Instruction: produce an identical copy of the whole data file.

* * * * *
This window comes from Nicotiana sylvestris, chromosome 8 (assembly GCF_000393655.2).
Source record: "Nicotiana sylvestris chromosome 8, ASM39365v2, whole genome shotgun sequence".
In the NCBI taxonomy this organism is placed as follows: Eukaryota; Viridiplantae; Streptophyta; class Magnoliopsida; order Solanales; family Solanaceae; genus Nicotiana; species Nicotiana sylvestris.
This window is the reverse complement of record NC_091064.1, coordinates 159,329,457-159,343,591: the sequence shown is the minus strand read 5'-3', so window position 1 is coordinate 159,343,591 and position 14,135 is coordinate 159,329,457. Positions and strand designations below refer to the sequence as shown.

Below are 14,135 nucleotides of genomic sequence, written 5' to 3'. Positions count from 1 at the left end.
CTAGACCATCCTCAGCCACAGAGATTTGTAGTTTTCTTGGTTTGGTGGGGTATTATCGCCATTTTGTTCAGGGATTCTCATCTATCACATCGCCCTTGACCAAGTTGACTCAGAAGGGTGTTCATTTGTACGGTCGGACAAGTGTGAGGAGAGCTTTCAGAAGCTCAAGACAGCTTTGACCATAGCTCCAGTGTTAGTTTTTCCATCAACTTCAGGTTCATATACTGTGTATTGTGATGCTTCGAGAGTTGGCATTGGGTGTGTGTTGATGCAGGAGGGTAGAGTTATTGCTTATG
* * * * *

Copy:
This window comes from Nicotiana sylvestris, chromosome 8 (assembly GCF_000393655.2).
Source record: "Nicotiana sylvestris chromosome 8, ASM39365v2, whole genome shotgun sequence".
In the NCBI taxonomy this organism is placed as follows: Eukaryota; Viridiplantae; Streptophyta; class Magnoliopsida; order Solanales; family Solanaceae; genus Nicotiana; species Nicotiana sylvestris.
This window is the reverse complement of record NC_091064.1, coordinates 159,329,457-159,343,591: the sequence shown is the minus strand read 5'-3', so window position 1 is coordinate 159,343,591 and position 14,135 is coordinate 159,329,457. Positions and strand designations below refer to the sequence as shown.

Below are 14,135 nucleotides of genomic sequence, written 5' to 3'. Positions count from 1 at the left end.
CTAGACCATCCTCAGCCACAGAGATTTGTAGTTTTCTTGGTTTGGTGGGGTATTATCGCCATTTTGTTCAGGGATTCTCATCTATCACATCGCCCTTGACCAAGTTGACTCAGAAGGGTGTTCATTTGTACGGTCGGACAAGTGTGAGGAGAGCTTTCAGAAGCTCAAGACAGCTTTGACCATAGCTCCAGTGTTAGTTTTTCCATCAACTTCAGGTTCATATACTGTGTATTGTGATGCTTCGAGAGTTGGCATTGGGTGTGTGTTGATGCAGGAGGGTAGAGTTATTGCTTATG